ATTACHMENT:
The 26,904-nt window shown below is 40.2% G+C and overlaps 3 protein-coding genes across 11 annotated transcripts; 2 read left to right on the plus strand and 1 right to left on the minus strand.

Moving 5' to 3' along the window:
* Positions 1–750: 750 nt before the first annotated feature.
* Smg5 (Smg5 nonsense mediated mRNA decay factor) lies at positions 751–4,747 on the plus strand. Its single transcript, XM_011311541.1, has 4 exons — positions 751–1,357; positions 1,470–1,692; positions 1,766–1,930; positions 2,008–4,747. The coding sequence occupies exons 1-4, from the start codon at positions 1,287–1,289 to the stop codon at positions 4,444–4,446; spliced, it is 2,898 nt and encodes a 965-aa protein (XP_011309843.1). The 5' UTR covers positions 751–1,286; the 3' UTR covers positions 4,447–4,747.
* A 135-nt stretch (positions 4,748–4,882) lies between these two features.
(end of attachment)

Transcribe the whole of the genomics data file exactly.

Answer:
The 26,904-nt window shown below is 40.2% G+C and overlaps 3 protein-coding genes across 11 annotated transcripts; 2 read left to right on the plus strand and 1 right to left on the minus strand.

Moving 5' to 3' along the window:
* Positions 1–750: 750 nt before the first annotated feature.
* Smg5 (Smg5 nonsense mediated mRNA decay factor) lies at positions 751–4,747 on the plus strand. Its single transcript, XM_011311541.1, has 4 exons — positions 751–1,357; positions 1,470–1,692; positions 1,766–1,930; positions 2,008–4,747. The coding sequence occupies exons 1-4, from the start codon at positions 1,287–1,289 to the stop codon at positions 4,444–4,446; spliced, it is 2,898 nt and encodes a 965-aa protein (XP_011309843.1). The 5' UTR covers positions 751–1,286; the 3' UTR covers positions 4,447–4,747.
* A 135-nt stretch (positions 4,748–4,882) lies between these two features.